As for the dub, in general, everything is exactly the same as it was in my review of Naruto Shippuden: Volume 1. The voices are what you expect for Naruto after so many years of dubbing the show: everyone does great. We also get a few familiar voices stepping in for movie specific characters (with many dub fans no doubt happy at what I think is the first Naruto casting of Vic Mignogna, with his name misspelled in the credits to boot.) I think I need to point out Brian Donovan specifically though. His Rock Lee comes out so energetic I always find myself wanting to hear more of it (I’ve been known to flip over to the English track when I’m watching Naruto in Japanese if Rock Lee shows up.) A great dub that will have Naruto fans pleased.
We get some decent extras this time around, not great mind you, but decent. To start off with, I need to mention that based on where you look (slipcover, back of the case, or the booklet), each one has a different list of extras, and none of the three are correct to what is on the disc (and to be clear neither “16:9 video”, nor “5.1 audio” is an extra Viz…) As for the extras themselves, we start off with a nice physical booklet, which is apparently a reproduction of the Japanese movie booklet in English. It has some interviews, a few basic character descriptions, and is a nice little bonus. Although I should warn, don’t open this until you’ve seen the movie, even if you don’t read the details, it spoils the movies via a series of screenshots and short descriptions. We also get six minutes of various unsubtitled Japanese trailers, commercials, etc. The other video extra we get are clean versions of the ‘movie’ intro and outtro to Shippuden. To help advertise the movie, Shippuden changed the intro and outtro to have footage from the film. Both of these are on the disc, but without subtitles. There is also a decent sized line art gallery of movie specific characters (about 30 pages). Not a large collection of extras, but more than I expected (and more than is promised from the slipcover…. or the back of the case…. of the booklet…. and… wait a second… more than the extras menu itself says you are getting if you consider that the six minutes of trailers is simply labeled as ‘Original Japanese Movie Trailer’…)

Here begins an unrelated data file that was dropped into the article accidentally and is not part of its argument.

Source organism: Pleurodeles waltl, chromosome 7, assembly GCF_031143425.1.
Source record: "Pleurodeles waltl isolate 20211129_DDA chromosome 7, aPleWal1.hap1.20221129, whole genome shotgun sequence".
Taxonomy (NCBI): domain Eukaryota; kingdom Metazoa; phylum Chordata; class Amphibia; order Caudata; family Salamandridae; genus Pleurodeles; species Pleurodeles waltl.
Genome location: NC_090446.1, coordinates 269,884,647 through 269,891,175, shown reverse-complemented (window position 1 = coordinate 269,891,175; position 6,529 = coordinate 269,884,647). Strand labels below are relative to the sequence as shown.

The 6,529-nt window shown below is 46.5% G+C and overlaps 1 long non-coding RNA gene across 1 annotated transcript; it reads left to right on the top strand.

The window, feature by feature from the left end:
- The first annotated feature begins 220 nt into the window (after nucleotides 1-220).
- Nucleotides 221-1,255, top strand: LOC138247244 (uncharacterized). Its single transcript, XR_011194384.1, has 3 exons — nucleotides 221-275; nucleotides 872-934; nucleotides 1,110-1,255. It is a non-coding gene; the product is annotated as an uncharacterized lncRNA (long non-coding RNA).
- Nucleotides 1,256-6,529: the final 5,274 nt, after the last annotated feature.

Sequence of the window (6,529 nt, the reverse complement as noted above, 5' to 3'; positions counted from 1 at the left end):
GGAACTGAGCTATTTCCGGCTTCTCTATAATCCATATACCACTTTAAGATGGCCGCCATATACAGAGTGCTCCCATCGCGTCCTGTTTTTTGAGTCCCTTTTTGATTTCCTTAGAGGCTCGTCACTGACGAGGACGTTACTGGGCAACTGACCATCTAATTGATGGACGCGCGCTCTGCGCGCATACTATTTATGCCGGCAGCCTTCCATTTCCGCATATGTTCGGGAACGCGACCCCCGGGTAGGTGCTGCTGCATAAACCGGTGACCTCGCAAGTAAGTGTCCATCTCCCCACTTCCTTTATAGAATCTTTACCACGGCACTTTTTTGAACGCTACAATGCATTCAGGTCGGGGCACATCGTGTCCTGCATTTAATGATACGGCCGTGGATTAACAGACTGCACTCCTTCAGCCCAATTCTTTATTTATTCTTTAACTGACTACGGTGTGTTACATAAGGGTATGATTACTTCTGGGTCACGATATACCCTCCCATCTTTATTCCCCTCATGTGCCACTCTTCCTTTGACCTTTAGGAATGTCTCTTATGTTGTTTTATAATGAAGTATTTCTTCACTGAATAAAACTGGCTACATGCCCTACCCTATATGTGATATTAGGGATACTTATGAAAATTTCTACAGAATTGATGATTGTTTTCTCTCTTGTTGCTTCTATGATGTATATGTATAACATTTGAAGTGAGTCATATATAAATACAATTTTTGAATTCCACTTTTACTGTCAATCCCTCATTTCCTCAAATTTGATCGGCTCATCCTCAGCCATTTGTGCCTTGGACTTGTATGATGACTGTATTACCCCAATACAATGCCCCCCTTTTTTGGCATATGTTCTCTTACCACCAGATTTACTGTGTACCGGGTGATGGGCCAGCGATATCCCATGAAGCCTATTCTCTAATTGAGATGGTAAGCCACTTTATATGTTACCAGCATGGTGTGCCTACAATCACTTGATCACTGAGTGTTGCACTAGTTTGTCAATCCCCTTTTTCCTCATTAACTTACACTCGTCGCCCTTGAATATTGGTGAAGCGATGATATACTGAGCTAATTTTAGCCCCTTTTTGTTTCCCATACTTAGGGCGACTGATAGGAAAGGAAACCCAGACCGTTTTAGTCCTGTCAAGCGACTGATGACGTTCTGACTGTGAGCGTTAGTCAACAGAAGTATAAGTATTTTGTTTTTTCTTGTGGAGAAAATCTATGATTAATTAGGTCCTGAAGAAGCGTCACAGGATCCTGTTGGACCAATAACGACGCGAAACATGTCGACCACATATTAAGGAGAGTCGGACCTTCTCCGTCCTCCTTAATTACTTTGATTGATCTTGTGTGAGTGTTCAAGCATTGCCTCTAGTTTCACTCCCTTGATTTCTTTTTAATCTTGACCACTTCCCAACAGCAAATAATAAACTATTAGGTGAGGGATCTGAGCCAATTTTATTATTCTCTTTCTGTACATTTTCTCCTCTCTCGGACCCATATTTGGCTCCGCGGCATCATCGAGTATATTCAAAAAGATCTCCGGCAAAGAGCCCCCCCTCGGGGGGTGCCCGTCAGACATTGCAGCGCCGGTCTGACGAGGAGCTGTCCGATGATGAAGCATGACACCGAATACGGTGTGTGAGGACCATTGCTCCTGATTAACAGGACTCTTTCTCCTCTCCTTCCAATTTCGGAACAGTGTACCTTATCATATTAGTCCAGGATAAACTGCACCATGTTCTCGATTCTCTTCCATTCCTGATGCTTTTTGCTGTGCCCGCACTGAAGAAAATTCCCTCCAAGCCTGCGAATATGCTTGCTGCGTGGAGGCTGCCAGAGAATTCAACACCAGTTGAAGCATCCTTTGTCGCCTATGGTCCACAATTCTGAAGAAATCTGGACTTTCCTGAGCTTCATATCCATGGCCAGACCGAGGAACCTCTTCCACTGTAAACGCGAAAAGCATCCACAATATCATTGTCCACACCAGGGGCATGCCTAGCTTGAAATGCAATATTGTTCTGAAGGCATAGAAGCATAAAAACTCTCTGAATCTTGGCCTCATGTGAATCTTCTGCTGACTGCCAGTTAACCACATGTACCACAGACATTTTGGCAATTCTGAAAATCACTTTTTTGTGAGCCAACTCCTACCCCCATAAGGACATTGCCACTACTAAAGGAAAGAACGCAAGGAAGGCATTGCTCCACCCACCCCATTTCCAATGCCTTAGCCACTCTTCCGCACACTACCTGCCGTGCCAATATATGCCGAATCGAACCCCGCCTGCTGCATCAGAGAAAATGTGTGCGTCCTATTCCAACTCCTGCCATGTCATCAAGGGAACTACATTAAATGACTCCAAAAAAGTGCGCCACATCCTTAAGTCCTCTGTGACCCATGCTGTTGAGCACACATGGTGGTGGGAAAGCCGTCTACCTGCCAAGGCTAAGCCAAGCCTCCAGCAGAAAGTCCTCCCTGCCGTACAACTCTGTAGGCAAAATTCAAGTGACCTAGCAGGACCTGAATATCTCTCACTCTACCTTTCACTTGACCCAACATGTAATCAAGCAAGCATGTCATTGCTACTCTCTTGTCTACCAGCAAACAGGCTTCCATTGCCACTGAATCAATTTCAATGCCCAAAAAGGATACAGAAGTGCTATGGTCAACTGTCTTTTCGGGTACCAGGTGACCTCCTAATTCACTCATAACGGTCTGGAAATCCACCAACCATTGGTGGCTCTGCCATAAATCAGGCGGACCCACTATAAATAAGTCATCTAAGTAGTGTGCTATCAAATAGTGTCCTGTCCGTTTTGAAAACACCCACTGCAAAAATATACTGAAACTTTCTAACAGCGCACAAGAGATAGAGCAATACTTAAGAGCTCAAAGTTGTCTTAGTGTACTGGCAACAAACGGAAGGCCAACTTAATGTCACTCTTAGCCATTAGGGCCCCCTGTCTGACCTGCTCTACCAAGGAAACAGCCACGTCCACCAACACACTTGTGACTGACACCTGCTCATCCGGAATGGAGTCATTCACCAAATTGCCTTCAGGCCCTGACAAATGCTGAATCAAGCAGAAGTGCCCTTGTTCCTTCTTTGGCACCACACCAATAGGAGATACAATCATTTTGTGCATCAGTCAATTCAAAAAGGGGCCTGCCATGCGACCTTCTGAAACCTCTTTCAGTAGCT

I do need to mention that while this movie has decent extras, it is significantly less than previous Naruto movies, which often had quite a bit of behind the scenes material relating to the dub. I’m not knocking the score because of this, but for their flagship title’s fourth movie, you’d think Viz would give this the big two disc fancy treatment like they did the others.
Naruto Shippuden the Movie is a fun little tale for Naruto fans. If you only know of the movie as “the one where Naruto is destined to die” (like I did), you may be expecting something a lot more stereotypically gloomy and dramatic. While the movie does have some of that, I found it to be very entertaining, partially because it spends much of its time going with comedy or high octane action (although the first thirty minutes are a bit slow.) And as someone who hasn’t kept up with the modern happenings of the Naruto world as much as others, I appreciated that it focused on characters I know from the pre-Shippuden era. This is a good one Naruto fans… BELIEVE IT! (Almost made it through the whole review without saying it…)
Show: B+ (It starts off a bit slow, but is an entertaining Naruto tale, even if it has nothing to do with the ‘bigger picture’ of the Naruto universe.)
Packaging: B (I liked the slipcover and the case art itself, but the case is a bit hard to get the disc out of, and frankly… it smells.)
Video Quality: B (The video isn’t bad, but it isn’t great. I expect more from a relatively modern production)
Audio Quality: B- (2.0 tracks are good enough, but the 5.1 tracks are junky to be honest. Might bump it up to a B if you are willing to ignore the 5.1 tracks.)
English Dub: A (Another good one from Mary Elizabeth McGlynn and the Naruto crew.)
Extras: C+ (A nice booklet, some trailers, lineart, and the special intro and outtro. Not bad, especially when you consider the first TV volume had nothing.)
Overall (not an average): B+ (An enjoyable film on a decent disc. Some of the problems are, at this point, the norm for Viz DVDs. For Naruto fans it’s obviously a must buy. For Naruto fans who have fallen behind, I’d say check it out. For everyone else, it might be worth a look to see why so many people love that scrappy little ninja kid.)
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NARUTO© 2002 MASASHI KISHIMOTO. Licensed by Viz Media. All Rights Reserved.